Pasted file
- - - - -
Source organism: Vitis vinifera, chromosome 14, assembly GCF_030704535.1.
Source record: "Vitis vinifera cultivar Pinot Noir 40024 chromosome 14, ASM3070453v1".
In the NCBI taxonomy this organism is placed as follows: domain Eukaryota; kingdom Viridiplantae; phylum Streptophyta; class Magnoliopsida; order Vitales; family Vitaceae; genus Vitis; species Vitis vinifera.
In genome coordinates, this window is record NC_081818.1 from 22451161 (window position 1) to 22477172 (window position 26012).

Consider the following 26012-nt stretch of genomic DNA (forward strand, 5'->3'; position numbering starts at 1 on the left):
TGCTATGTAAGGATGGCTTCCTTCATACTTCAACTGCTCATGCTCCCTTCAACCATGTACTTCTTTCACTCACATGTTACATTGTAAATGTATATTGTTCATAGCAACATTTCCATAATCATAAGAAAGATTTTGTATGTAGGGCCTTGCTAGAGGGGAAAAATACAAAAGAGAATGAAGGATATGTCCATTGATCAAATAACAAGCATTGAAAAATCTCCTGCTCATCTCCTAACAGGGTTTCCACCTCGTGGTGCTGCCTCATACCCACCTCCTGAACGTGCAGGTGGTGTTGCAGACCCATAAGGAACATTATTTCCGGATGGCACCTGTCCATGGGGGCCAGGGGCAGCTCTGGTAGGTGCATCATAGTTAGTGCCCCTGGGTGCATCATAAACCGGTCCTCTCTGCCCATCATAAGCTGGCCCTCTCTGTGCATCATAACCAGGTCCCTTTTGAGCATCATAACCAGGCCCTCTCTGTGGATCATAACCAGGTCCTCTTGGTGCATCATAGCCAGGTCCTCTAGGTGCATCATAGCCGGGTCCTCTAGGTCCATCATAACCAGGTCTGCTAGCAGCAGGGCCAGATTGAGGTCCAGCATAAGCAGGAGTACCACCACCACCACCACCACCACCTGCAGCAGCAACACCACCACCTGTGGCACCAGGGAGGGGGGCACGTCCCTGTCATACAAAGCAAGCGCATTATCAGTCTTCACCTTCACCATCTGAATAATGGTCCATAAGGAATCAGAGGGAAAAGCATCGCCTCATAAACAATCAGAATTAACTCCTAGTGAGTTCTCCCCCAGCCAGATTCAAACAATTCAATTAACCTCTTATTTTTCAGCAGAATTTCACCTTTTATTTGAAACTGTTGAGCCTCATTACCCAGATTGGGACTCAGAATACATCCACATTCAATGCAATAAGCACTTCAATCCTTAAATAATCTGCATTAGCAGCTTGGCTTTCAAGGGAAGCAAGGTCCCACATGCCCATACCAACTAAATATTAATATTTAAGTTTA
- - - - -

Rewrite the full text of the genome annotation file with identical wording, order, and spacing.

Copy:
Source organism: Vitis vinifera, chromosome 14, assembly GCF_030704535.1.
Source record: "Vitis vinifera cultivar Pinot Noir 40024 chromosome 14, ASM3070453v1".
In the NCBI taxonomy this organism is placed as follows: domain Eukaryota; kingdom Viridiplantae; phylum Streptophyta; class Magnoliopsida; order Vitales; family Vitaceae; genus Vitis; species Vitis vinifera.
In genome coordinates, this window is record NC_081818.1 from 22451161 (window position 1) to 22477172 (window position 26012).

Consider the following 26012-nt stretch of genomic DNA (forward strand, 5'->3'; position numbering starts at 1 on the left):
TGCTATGTAAGGATGGCTTCCTTCATACTTCAACTGCTCATGCTCCCTTCAACCATGTACTTCTTTCACTCACATGTTACATTGTAAATGTATATTGTTCATAGCAACATTTCCATAATCATAAGAAAGATTTTGTATGTAGGGCCTTGCTAGAGGGGAAAAATACAAAAGAGAATGAAGGATATGTCCATTGATCAAATAACAAGCATTGAAAAATCTCCTGCTCATCTCCTAACAGGGTTTCCACCTCGTGGTGCTGCCTCATACCCACCTCCTGAACGTGCAGGTGGTGTTGCAGACCCATAAGGAACATTATTTCCGGATGGCACCTGTCCATGGGGGCCAGGGGCAGCTCTGGTAGGTGCATCATAGTTAGTGCCCCTGGGTGCATCATAAACCGGTCCTCTCTGCCCATCATAAGCTGGCCCTCTCTGTGCATCATAACCAGGTCCCTTTTGAGCATCATAACCAGGCCCTCTCTGTGGATCATAACCAGGTCCTCTTGGTGCATCATAGCCAGGTCCTCTAGGTGCATCATAGCCGGGTCCTCTAGGTCCATCATAACCAGGTCTGCTAGCAGCAGGGCCAGATTGAGGTCCAGCATAAGCAGGAGTACCACCACCACCACCACCACCACCTGCAGCAGCAACACCACCACCTGTGGCACCAGGGAGGGGGGCACGTCCCTGTCATACAAAGCAAGCGCATTATCAGTCTTCACCTTCACCATCTGAATAATGGTCCATAAGGAATCAGAGGGAAAAGCATCGCCTCATAAACAATCAGAATTAACTCCTAGTGAGTTCTCCCCCAGCCAGATTCAAACAATTCAATTAACCTCTTATTTTTCAGCAGAATTTCACCTTTTATTTGAAACTGTTGAGCCTCATTACCCAGATTGGGACTCAGAATACATCCACATTCAATGCAATAAGCACTTCAATCCTTAAATAATCTGCATTAGCAGCTTGGCTTTCAAGGGAAGCAAGGTCCCACATGCCCATACCAACTAAATATTAATATTTAAGTTTA